A cordless drill is a must for any DIYer or tradie. But how do you know which ones can really perform? We put them to the test, drilling hundred of screws and holes in soft and hard timber, to find the ones that have the best drilling performance, torque and battery life. Here's how we test, and see our buying guide for tips on what to look for when buying a cordless drill.
Our expert review will help you find the drills that:
Our Recommended list makes it easy to see at a glance which products our experts think are the best of the bunch.
This review includes some models now discontinued; select the filter under Related products to see those models. Note that the Bosch PSR 18 LI-2 and Dewalt DCD771C2-XE are from our 2014 test; they're still available, but battery performance has generally improved since then so their scores aren't directly comparable to other current models.
List of brands we tested in this review.
Recommended or typical retail.
enter value/s in increments of 1 between 66 and 529
We recommend drills that score 70% or more overall and at least 80% for performance, and exclude any models that score poorly for ease of use (45% or less).
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Generally, higher voltage batteries tend to deliver more drilling power and torque.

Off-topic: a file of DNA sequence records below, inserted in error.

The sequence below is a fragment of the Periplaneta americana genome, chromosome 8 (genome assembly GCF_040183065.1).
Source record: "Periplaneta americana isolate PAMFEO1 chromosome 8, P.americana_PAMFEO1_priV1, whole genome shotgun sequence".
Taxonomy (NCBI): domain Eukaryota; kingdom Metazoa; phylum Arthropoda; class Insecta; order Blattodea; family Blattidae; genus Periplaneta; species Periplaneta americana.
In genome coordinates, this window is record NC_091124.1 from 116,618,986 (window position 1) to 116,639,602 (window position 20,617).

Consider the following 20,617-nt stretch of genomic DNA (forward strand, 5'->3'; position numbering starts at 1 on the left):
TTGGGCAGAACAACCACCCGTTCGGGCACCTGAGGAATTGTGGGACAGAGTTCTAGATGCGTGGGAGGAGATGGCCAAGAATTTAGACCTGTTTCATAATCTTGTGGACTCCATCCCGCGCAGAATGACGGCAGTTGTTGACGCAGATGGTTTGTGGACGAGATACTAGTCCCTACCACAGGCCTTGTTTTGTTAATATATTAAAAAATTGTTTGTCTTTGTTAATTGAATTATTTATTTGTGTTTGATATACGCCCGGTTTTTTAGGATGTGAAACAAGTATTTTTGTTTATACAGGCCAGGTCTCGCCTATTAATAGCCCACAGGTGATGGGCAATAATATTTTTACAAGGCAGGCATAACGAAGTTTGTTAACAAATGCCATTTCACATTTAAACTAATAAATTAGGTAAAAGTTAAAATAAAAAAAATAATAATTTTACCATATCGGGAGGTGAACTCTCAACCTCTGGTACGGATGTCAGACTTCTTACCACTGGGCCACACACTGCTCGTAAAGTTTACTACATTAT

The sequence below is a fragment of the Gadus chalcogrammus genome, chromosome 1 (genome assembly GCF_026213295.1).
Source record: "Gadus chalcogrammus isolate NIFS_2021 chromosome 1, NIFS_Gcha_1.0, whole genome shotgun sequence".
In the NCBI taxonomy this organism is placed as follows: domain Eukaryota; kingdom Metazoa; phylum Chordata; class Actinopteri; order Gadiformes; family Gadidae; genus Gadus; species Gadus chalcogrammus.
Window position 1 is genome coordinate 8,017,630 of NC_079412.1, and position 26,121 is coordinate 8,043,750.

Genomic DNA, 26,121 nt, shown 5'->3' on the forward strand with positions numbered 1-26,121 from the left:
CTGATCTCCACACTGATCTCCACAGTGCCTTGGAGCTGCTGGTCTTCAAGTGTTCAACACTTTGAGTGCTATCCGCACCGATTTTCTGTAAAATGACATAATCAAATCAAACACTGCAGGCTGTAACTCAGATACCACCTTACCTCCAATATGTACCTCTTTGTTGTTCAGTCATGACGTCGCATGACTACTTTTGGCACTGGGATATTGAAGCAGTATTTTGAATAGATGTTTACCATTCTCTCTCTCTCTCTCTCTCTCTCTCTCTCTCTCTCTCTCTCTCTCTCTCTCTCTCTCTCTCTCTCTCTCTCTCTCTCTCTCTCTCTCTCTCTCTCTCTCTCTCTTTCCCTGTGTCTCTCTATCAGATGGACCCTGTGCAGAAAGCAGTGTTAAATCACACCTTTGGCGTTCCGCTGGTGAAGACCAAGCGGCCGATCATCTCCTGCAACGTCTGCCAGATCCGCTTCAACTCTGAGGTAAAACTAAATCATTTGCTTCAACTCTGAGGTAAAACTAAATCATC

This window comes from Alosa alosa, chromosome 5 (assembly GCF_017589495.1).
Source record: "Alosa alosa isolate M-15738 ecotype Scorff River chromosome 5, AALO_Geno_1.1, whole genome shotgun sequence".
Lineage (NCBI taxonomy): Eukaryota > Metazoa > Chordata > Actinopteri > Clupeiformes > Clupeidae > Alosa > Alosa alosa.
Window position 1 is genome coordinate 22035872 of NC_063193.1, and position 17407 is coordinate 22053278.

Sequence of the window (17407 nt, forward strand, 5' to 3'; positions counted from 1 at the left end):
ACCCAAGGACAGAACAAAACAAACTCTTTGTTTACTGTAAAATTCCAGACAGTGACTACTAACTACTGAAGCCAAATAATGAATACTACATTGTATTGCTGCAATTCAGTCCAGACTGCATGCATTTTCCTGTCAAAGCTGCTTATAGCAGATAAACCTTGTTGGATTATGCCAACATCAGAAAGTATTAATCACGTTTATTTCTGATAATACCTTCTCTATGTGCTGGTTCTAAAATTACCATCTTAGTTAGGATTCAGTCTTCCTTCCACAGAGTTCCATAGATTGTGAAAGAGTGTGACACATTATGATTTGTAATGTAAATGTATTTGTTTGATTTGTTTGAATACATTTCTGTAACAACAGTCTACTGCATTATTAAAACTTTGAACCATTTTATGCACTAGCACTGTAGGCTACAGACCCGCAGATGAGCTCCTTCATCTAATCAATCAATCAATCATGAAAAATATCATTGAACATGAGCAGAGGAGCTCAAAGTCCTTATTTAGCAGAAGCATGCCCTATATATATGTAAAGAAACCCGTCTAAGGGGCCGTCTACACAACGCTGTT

Generally, higher capacity batteries will deliver longer running time. Smaller capacity batteries are usually fine for the occasional handyperson.
This is the average of the battery life, torque test and drilling test scores. Before testing, we first condition the drill batteries by charging and discharging them three times.
enter value/s in increments of 1 between 0 and 0
The drills are assessed for weight/balance and grip comfort by a panel made up of a right-handed man, a left-handed man and a right-handed woman.
The maximum diameter drill bit the chuck can take. 10mm is enough for most basic drilling jobs but 13mm naturally allows for larger bits. All tested models have keyless chucks (the chuck can be loosened and tightened by hand).
A second battery is handy to make sure you don't run out of juice mid-job.
Weight of the drill with battery installed.
enter value/s in increments of 1 between 1.2 and 2.3
A Similar model is identical in most aspects except for a few. This means that a majority of its test results are identical so you can reasonably expect to get the same results from the model we tested, but for those aspects which aren't identical, we'll note these as "Not Tested" in the Compare tables.
A Tested model refers to a model that is still current and available in the Australian market. You should be able to order this model through your local retailer, or find it online.
These models can't be found in retailers or online or are no longer manufactured. You may still find these models on second hand websites, or in second hand dealers. Test methods may change over time, so criteria which can't be directly compared will contain an N/A.
An Identical model is exactly that. Performance characteristics will be identical and the only difference will be something trivial such as colour, which won't have an impact on performance.
These are models we haven't yet tested but that are available.